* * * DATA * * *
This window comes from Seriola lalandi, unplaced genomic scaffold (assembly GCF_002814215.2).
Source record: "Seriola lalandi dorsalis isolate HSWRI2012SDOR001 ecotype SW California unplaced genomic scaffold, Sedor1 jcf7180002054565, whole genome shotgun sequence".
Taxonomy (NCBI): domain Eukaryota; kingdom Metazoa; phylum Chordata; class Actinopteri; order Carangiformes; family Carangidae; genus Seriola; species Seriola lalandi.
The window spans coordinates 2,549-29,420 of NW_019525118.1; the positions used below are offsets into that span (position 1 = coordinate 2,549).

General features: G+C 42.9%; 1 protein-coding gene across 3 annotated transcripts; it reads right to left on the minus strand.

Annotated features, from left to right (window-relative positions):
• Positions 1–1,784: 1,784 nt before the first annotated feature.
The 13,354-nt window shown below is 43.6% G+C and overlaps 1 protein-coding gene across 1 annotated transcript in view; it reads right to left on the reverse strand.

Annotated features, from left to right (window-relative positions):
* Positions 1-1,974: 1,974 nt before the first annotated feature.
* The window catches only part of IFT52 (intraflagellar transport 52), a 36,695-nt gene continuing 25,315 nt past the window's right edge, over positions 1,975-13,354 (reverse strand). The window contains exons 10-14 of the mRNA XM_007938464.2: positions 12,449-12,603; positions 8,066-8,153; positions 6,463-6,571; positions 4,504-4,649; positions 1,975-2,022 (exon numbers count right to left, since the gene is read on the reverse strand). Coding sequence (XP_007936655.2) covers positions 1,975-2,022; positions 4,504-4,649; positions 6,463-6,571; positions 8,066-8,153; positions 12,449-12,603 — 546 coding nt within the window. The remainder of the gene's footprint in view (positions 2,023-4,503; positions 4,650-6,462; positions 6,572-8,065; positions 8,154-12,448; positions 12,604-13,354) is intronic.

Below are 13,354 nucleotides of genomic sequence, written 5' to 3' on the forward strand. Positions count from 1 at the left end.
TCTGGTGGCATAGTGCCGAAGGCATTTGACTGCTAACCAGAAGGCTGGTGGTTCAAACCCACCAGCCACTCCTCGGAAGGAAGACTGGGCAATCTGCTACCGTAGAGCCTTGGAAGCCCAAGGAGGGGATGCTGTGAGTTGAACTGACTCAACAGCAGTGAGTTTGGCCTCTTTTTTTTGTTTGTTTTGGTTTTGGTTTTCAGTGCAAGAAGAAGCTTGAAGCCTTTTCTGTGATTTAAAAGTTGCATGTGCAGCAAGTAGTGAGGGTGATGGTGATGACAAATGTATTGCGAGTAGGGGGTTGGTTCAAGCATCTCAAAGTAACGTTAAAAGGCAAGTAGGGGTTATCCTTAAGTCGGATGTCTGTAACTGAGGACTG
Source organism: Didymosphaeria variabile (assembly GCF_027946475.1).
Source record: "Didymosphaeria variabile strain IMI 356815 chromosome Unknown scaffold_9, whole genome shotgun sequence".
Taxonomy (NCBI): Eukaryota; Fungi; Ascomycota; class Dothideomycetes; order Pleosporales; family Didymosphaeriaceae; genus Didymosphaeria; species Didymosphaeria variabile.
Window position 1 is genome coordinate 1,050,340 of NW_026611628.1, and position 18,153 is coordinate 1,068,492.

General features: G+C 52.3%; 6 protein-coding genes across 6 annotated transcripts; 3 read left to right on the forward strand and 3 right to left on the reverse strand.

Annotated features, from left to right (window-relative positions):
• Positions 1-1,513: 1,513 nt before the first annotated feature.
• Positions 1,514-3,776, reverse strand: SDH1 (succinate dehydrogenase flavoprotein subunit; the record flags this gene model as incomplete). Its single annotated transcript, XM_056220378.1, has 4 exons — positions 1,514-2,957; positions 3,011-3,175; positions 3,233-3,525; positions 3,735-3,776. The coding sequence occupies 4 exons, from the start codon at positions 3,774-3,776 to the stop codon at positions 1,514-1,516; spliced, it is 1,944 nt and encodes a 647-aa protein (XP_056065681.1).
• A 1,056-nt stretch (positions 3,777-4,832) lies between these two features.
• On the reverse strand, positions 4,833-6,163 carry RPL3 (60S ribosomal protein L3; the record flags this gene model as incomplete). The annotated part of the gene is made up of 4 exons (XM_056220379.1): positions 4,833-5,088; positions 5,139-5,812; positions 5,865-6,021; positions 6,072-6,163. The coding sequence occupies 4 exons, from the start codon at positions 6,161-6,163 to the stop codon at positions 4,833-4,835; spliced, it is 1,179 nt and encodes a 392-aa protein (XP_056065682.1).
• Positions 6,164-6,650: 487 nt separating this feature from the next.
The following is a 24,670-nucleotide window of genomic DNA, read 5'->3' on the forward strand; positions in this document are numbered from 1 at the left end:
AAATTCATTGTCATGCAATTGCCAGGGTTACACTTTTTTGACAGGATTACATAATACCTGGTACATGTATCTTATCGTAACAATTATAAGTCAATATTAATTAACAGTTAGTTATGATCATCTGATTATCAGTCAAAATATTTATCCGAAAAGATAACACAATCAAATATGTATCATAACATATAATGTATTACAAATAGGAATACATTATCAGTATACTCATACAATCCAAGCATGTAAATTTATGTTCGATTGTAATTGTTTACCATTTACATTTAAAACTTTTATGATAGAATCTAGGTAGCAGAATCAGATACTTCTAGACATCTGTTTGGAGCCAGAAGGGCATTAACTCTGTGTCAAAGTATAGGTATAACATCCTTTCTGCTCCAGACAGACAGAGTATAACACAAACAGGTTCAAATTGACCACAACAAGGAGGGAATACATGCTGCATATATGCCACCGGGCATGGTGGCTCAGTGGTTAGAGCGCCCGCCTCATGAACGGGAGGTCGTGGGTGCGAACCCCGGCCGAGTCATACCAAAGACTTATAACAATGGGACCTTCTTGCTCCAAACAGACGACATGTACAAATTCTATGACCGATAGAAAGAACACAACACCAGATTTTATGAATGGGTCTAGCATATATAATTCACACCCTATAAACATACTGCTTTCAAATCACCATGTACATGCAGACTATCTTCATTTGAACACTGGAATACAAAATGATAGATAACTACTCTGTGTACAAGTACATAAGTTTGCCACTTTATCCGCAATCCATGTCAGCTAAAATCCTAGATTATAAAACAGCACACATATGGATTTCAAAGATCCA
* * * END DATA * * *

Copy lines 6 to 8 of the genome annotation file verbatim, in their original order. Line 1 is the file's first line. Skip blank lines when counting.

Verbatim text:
Annotated features, from left to right (window-relative positions):
• Positions 1–1,784: 1,784 nt before the first annotated feature.
The 13,354-nt window shown below is 43.6% G+C and overlaps 1 protein-coding gene across 1 annotated transcript in view; it reads right to left on the reverse strand.